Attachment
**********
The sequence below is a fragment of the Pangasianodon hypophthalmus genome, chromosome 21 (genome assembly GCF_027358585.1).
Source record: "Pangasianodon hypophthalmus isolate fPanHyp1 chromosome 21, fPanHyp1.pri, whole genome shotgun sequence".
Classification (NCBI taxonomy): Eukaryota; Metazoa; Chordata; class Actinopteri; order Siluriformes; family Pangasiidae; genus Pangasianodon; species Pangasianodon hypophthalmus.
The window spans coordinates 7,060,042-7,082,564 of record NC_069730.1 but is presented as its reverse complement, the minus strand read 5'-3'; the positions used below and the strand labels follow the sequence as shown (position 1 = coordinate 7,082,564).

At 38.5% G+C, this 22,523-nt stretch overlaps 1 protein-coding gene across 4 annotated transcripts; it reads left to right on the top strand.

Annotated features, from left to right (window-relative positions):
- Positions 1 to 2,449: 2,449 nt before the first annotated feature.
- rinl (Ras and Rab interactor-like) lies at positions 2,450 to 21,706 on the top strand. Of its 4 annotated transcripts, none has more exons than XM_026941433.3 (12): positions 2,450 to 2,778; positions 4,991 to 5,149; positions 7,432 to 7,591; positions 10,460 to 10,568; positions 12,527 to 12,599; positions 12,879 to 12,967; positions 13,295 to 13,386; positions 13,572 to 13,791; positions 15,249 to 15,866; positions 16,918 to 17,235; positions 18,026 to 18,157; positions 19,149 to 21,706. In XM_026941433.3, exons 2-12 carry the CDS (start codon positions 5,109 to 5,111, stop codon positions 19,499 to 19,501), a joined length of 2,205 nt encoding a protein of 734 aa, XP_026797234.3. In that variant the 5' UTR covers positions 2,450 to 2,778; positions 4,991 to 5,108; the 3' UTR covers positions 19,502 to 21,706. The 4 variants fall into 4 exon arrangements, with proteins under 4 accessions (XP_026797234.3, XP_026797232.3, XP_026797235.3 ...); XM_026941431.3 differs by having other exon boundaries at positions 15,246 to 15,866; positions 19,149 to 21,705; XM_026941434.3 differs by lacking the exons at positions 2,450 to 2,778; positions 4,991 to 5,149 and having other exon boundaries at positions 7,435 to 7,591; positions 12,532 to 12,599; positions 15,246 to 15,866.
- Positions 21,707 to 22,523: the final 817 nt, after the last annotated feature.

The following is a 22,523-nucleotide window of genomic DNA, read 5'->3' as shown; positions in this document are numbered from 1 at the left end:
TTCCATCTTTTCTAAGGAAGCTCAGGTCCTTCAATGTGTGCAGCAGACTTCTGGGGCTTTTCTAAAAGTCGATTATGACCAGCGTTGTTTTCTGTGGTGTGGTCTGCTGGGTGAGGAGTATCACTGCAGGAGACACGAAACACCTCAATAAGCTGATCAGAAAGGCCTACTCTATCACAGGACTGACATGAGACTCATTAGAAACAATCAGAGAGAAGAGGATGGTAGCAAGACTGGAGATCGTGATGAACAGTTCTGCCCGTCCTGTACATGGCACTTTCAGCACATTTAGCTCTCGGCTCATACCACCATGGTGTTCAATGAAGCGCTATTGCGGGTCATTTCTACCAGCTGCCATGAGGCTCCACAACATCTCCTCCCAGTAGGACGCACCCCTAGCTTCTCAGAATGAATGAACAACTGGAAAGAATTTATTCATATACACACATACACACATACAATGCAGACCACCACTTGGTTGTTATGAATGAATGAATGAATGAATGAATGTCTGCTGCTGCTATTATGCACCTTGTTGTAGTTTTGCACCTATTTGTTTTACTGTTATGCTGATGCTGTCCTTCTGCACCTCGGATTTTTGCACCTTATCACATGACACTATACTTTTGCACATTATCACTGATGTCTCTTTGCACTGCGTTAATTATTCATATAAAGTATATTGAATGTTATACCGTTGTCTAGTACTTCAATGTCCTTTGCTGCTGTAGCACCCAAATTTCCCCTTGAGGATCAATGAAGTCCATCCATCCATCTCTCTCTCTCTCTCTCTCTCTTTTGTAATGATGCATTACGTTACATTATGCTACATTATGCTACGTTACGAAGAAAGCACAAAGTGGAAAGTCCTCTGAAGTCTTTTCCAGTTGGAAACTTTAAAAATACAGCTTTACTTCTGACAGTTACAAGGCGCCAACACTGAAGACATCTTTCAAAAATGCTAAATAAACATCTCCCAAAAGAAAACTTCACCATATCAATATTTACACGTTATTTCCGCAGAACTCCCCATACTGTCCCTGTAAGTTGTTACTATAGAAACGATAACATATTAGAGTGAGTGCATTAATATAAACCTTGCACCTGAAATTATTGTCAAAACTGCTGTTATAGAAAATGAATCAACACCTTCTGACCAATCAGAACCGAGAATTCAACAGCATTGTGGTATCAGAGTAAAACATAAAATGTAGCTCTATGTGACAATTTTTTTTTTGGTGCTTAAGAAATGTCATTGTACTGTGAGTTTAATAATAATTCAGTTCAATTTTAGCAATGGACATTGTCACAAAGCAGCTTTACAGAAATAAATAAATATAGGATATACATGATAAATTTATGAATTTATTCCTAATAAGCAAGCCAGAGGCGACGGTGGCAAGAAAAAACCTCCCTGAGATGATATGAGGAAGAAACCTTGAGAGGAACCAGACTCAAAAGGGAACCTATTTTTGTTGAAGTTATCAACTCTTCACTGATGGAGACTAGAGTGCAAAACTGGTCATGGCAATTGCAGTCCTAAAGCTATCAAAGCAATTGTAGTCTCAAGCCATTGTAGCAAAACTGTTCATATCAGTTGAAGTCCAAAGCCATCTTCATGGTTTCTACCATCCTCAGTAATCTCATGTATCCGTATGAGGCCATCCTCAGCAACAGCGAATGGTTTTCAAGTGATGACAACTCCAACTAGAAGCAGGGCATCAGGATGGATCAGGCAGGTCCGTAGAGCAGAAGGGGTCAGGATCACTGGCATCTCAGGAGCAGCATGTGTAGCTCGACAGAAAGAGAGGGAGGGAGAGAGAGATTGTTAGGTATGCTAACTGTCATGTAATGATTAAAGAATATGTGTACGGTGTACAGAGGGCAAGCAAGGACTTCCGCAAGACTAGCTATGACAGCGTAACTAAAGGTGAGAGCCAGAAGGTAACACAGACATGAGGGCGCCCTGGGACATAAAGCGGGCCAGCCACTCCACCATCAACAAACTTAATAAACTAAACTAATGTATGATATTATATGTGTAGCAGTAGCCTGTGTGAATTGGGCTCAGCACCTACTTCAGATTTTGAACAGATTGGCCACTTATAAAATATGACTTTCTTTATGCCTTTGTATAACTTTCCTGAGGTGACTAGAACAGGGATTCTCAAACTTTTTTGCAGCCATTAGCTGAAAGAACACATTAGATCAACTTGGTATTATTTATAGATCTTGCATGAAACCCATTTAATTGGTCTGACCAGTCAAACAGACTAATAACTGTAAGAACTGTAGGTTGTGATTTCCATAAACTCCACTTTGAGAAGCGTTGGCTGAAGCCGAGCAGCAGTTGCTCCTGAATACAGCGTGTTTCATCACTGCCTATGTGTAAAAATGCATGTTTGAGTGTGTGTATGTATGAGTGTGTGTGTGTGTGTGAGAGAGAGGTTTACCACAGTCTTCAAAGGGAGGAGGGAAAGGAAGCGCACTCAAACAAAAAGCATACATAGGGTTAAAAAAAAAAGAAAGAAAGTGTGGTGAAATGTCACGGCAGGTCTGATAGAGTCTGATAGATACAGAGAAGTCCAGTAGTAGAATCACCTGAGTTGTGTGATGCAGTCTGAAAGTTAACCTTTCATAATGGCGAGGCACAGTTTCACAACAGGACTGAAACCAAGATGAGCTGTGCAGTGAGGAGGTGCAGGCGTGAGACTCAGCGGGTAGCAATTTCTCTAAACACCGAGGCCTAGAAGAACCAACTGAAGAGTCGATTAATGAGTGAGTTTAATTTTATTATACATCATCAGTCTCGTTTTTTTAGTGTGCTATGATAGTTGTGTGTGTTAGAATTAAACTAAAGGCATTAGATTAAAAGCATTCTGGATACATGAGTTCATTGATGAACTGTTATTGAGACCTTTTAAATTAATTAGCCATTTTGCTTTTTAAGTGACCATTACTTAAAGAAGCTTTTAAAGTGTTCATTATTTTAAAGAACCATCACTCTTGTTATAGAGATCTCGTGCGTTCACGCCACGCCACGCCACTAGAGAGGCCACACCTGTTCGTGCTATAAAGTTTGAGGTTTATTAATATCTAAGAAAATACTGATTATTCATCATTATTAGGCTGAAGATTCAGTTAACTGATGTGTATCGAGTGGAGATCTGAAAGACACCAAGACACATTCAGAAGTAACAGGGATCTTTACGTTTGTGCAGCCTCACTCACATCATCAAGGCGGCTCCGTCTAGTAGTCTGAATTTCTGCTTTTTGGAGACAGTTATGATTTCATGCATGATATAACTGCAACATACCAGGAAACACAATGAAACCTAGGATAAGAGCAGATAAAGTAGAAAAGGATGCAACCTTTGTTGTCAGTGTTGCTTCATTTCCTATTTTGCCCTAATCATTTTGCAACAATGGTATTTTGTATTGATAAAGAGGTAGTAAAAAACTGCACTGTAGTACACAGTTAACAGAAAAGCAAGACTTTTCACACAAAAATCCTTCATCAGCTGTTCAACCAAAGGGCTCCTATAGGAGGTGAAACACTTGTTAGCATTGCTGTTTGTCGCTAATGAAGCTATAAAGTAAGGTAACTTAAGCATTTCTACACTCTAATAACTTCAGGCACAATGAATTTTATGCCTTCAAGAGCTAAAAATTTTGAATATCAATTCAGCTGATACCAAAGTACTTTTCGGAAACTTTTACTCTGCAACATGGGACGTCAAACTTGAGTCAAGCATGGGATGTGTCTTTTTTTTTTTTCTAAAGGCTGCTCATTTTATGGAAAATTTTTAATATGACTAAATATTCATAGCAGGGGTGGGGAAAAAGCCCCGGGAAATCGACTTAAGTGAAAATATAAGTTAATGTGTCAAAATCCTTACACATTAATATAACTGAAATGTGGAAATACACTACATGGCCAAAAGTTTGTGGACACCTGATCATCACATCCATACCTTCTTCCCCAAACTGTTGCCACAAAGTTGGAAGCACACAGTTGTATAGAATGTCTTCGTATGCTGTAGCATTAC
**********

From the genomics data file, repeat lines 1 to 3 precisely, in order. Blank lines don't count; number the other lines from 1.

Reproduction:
The sequence below is a fragment of the Pangasianodon hypophthalmus genome, chromosome 21 (genome assembly GCF_027358585.1).
Source record: "Pangasianodon hypophthalmus isolate fPanHyp1 chromosome 21, fPanHyp1.pri, whole genome shotgun sequence".
Classification (NCBI taxonomy): Eukaryota; Metazoa; Chordata; class Actinopteri; order Siluriformes; family Pangasiidae; genus Pangasianodon; species Pangasianodon hypophthalmus.